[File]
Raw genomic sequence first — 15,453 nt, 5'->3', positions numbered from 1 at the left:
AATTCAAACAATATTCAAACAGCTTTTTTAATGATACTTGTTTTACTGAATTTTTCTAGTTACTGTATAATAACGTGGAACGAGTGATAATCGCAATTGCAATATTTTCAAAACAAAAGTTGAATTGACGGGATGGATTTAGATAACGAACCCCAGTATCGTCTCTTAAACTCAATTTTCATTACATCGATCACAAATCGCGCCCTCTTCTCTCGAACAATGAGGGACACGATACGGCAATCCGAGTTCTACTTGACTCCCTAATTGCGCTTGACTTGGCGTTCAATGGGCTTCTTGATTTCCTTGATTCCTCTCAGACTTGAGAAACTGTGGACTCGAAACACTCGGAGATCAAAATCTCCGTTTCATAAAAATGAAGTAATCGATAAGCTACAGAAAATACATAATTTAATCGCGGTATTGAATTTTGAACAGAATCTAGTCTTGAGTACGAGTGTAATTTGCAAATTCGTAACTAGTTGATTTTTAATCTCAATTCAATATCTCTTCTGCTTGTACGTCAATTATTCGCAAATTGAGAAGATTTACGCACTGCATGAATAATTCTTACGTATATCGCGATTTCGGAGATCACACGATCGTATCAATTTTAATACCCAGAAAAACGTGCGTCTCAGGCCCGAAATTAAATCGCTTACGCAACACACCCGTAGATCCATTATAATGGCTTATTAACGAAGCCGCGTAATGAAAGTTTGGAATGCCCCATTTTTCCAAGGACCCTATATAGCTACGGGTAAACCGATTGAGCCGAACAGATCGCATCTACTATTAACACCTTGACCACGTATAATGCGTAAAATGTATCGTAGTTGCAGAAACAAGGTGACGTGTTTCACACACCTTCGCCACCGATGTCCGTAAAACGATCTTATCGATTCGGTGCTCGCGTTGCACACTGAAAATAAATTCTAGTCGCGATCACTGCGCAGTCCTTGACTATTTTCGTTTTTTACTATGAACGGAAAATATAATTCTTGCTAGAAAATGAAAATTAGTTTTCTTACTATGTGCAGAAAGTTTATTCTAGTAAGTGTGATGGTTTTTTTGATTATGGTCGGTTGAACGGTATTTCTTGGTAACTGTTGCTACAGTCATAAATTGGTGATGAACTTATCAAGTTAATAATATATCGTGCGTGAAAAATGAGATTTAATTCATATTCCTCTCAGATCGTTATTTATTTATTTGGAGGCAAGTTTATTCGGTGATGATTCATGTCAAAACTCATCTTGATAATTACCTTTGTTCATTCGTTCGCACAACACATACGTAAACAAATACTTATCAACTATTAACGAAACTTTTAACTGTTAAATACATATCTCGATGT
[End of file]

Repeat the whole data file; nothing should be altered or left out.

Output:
Raw genomic sequence first — 15,453 nt, 5'->3', positions numbered from 1 at the left:
AATTCAAACAATATTCAAACAGCTTTTTTAATGATACTTGTTTTACTGAATTTTTCTAGTTACTGTATAATAACGTGGAACGAGTGATAATCGCAATTGCAATATTTTCAAAACAAAAGTTGAATTGACGGGATGGATTTAGATAACGAACCCCAGTATCGTCTCTTAAACTCAATTTTCATTACATCGATCACAAATCGCGCCCTCTTCTCTCGAACAATGAGGGACACGATACGGCAATCCGAGTTCTACTTGACTCCCTAATTGCGCTTGACTTGGCGTTCAATGGGCTTCTTGATTTCCTTGATTCCTCTCAGACTTGAGAAACTGTGGACTCGAAACACTCGGAGATCAAAATCTCCGTTTCATAAAAATGAAGTAATCGATAAGCTACAGAAAATACATAATTTAATCGCGGTATTGAATTTTGAACAGAATCTAGTCTTGAGTACGAGTGTAATTTGCAAATTCGTAACTAGTTGATTTTTAATCTCAATTCAATATCTCTTCTGCTTGTACGTCAATTATTCGCAAATTGAGAAGATTTACGCACTGCATGAATAATTCTTACGTATATCGCGATTTCGGAGATCACACGATCGTATCAATTTTAATACCCAGAAAAACGTGCGTCTCAGGCCCGAAATTAAATCGCTTACGCAACACACCCGTAGATCCATTATAATGGCTTATTAACGAAGCCGCGTAATGAAAGTTTGGAATGCCCCATTTTTCCAAGGACCCTATATAGCTACGGGTAAACCGATTGAGCCGAACAGATCGCATCTACTATTAACACCTTGACCACGTATAATGCGTAAAATGTATCGTAGTTGCAGAAACAAGGTGACGTGTTTCACACACCTTCGCCACCGATGTCCGTAAAACGATCTTATCGATTCGGTGCTCGCGTTGCACACTGAAAATAAATTCTAGTCGCGATCACTGCGCAGTCCTTGACTATTTTCGTTTTTTACTATGAACGGAAAATATAATTCTTGCTAGAAAATGAAAATTAGTTTTCTTACTATGTGCAGAAAGTTTATTCTAGTAAGTGTGATGGTTTTTTTGATTATGGTCGGTTGAACGGTATTTCTTGGTAACTGTTGCTACAGTCATAAATTGGTGATGAACTTATCAAGTTAATAATATATCGTGCGTGAAAAATGAGATTTAATTCATATTCCTCTCAGATCGTTATTTATTTATTTGGAGGCAAGTTTATTCGGTGATGATTCATGTCAAAACTCATCTTGATAATTACCTTTGTTCATTCGTTCGCACAACACATACGTAAACAAATACTTATCAACTATTAACGAAACTTTTAACTGTTAAATACATATCTCGATGT